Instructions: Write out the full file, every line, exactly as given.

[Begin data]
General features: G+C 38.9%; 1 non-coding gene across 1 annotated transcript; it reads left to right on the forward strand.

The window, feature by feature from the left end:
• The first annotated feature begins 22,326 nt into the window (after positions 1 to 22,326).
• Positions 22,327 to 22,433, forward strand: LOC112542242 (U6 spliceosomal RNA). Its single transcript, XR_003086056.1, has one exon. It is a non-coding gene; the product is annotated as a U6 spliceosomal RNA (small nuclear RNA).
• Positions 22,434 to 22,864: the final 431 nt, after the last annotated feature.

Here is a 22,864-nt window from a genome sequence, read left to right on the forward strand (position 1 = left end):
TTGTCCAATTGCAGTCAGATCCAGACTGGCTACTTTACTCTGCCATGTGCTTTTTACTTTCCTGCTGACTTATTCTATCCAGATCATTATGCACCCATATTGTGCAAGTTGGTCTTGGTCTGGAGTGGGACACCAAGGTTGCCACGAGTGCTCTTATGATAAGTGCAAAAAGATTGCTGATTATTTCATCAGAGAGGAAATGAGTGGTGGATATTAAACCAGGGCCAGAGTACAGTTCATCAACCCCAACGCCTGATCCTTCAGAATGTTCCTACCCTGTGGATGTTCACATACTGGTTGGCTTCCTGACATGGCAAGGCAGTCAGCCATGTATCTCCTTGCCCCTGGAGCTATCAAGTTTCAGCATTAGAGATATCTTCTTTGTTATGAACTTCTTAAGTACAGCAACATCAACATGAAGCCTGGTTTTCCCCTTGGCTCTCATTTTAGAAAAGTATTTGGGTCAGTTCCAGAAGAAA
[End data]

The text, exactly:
General features: G+C 38.9%; 1 non-coding gene across 1 annotated transcript; it reads left to right on the forward strand.

The window, feature by feature from the left end:
• The first annotated feature begins 22,326 nt into the window (after positions 1 to 22,326).
• Positions 22,327 to 22,433, forward strand: LOC112542242 (U6 spliceosomal RNA). Its single transcript, XR_003086056.1, has one exon. It is a non-coding gene; the product is annotated as a U6 spliceosomal RNA (small nuclear RNA).
• Positions 22,434 to 22,864: the final 431 nt, after the last annotated feature.

Here is a 22,864-nt window from a genome sequence, read left to right on the forward strand (position 1 = left end):
TTGTCCAATTGCAGTCAGATCCAGACTGGCTACTTTACTCTGCCATGTGCTTTTTACTTTCCTGCTGACTTATTCTATCCAGATCATTATGCACCCATATTGTGCAAGTTGGTCTTGGTCTGGAGTGGGACACCAAGGTTGCCACGAGTGCTCTTATGATAAGTGCAAAAAGATTGCTGATTATTTCATCAGAGAGGAAATGAGTGGTGGATATTAAACCAGGGCCAGAGTACAGTTCATCAACCCCAACGCCTGATCCTTCAGAATGTTCCTACCCTGTGGATGTTCACATACTGGTTGGCTTCCTGACATGGCAAGGCAGTCAGCCATGTATCTCCTTGCCCCTGGAGCTATCAAGTTTCAGCATTAGAGATATCTTCTTTGTTATGAACTTCTTAAGTACAGCAACATCAACATGAAGCCTGGTTTTCCCCTTGGCTCTCATTTTAGAAAAGTATTTGGGTCAGTTCCAGAAGAAA